Even when no one hurts someone else, you feel they are about to, so taut and claustrophobic is Wenders’ camera. The train and train station scenes are thrilling. Jump cuts are made in all the right places. The carousel music lulls you into a sense of false ease. The cafe scene, following the crime, has an Edward Hopper-like look, The bandage scene adds a surreal kindness – Ganz has just killed someone yet a stranger is tending to his wound.

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There are terrific performances here. Dennis Hopper made a career out of menace. A very tiny man (5′ 3″), he was able to transmit screen danger through the use of quick, strange, sudden hand and limb movements and via those penetrating eyes so overflowing with anger and madness that you die when he aims them at you. In one of my favorite scenes in a pool hall, backed by a large CANADA DRY GINGER ALE sign, Hopper, bathed in a sickly, alien fluorescence, lies back on the pool table and takes one Instamatic Polaroid shot of himself after another until he is covered in them – a hallmark of movie narcissism, a photographic ode to the triumph of evil over good. I love how the film is generously illustrated with symbols of American culture: the CANADA DRY sign, packs of Marlboros, Doublemint gum, coffee, hotdogs, hamburgers, Burma Shave, Ripley is bringing Crime American Style to an innocent, unsuspecting Europe.

Bruno Ganz, “the great, brooding loner of Modernist Cinema”, in THE AMERICAN FRIEND cemented his reputation for portraying complex characters, saying little in order to say a great deal. Watch him suffer quietly as the choices he has made take him to darker and darker places and then finally transform and deliver him from guilt and sin to a twisted epiphany of acceptance and grace. And it’s great seeing Samuel Fuller, as gangster-ish as any of the crooks and gumshoes in his own movies. The real McCoy.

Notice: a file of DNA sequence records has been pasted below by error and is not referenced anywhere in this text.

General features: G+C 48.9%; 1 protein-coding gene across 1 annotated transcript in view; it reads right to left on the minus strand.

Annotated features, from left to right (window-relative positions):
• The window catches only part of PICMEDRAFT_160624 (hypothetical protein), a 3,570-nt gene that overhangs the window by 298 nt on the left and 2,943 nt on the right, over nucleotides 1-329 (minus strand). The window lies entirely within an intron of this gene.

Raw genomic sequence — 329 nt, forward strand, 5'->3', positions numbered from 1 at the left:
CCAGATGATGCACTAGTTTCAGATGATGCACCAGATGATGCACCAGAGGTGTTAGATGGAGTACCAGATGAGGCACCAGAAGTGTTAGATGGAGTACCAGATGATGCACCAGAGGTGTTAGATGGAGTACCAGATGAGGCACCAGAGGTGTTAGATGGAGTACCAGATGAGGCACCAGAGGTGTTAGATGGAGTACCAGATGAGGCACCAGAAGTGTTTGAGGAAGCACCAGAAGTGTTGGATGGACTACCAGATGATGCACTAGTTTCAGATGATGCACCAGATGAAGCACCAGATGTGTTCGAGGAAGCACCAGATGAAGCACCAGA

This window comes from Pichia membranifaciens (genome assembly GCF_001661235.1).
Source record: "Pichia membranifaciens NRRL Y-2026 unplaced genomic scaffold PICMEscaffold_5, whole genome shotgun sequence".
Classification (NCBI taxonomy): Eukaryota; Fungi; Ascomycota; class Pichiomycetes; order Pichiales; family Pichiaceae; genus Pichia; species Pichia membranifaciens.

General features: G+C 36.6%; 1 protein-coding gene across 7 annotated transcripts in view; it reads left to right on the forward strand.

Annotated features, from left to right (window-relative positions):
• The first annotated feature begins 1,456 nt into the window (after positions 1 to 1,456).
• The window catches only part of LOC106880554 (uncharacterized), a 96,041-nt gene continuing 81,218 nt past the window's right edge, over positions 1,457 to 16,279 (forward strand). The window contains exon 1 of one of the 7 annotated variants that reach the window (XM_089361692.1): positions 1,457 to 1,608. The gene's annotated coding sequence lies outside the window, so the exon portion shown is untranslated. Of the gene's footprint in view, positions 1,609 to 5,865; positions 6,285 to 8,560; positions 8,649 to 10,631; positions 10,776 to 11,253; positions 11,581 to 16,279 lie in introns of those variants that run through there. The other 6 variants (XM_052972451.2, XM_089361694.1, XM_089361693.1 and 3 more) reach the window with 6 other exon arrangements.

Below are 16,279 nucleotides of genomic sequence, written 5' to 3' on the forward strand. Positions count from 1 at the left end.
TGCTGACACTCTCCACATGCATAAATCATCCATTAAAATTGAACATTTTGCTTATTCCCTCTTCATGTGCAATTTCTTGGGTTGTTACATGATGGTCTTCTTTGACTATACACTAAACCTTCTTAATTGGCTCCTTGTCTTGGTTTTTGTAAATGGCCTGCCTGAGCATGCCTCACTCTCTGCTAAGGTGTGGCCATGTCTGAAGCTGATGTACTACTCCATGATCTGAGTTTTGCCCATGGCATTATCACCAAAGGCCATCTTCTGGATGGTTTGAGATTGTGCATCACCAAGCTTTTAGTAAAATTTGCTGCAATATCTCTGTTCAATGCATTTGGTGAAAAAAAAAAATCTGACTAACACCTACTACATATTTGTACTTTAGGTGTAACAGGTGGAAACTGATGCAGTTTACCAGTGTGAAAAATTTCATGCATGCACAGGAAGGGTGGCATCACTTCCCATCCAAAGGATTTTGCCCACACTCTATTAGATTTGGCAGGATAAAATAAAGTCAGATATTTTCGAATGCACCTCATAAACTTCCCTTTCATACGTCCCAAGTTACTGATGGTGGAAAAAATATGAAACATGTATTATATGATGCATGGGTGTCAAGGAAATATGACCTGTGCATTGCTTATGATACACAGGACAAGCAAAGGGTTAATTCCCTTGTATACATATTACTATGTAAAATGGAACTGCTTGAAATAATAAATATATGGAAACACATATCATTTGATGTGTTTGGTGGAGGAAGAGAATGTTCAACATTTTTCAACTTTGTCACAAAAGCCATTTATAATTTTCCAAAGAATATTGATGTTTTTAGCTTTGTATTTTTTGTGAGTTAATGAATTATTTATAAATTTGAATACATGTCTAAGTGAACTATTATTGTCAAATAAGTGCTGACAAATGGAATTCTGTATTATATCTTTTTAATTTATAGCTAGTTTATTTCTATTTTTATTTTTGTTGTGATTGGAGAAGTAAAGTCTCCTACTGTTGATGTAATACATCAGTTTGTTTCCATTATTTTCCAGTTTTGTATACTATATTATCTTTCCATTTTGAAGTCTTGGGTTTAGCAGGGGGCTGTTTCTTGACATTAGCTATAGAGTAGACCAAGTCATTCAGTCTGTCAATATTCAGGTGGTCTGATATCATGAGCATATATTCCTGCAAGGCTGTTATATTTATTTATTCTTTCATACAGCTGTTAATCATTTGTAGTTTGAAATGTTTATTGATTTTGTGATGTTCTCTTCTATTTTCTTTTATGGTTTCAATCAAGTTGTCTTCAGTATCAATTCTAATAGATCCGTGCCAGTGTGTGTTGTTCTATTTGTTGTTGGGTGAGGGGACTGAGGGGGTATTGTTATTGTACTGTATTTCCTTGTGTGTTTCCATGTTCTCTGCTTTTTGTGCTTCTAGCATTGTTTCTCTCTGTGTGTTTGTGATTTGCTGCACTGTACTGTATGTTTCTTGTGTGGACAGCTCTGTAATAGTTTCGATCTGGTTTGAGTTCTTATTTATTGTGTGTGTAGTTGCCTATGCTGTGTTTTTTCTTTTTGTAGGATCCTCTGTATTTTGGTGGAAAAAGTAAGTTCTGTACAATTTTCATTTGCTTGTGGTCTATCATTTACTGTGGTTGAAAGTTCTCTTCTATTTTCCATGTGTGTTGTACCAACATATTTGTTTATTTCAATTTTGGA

Without a doubt, Wim Wenders and company have fashioned one of the most compelling, exciting, unique noirs ever created. I am told THE AMERICAN FRIEND is not too often shown on the big screen. A rare opportunity then for Brattle-goers to see genius at play.

 

 

 

 

Leo Racicot Ever since my father took me to the drive-in theater when I was five, I have loved the movies. I am a total movie nut and will watch anything, from the five-and-a-half hour, uncut version of Bertolucci’s 1900 to SANTA CLAUS CONQUERS THE MARTIANS (both are do-able if you pop a NO-DOZ before you hit PLAY). My sister, Diane, who keeps track of these things, says I have watched close to 3,000 movies in the last 6-7 years. In the 1970s, I worked as film programmer for The Paris here in Boston and for Dollar Cinemas in Las Vegas, in the early 90s. I have written movie reviews and commentary for Z Magazine (produced by Jerry Harvey for his wonderful “Z” Channel), Cineaste, Film Comment, Cahiers du Cinema, Empire, and for—ta-dah!—The Brattle! I am currently working on a long retrospective of the work of one of my all-time favorites, Jeff Bridges!

Repertory Series: The Good Works of Claire Denis • I CAN'T SLEEP • Tuesday 3/26 at 8:30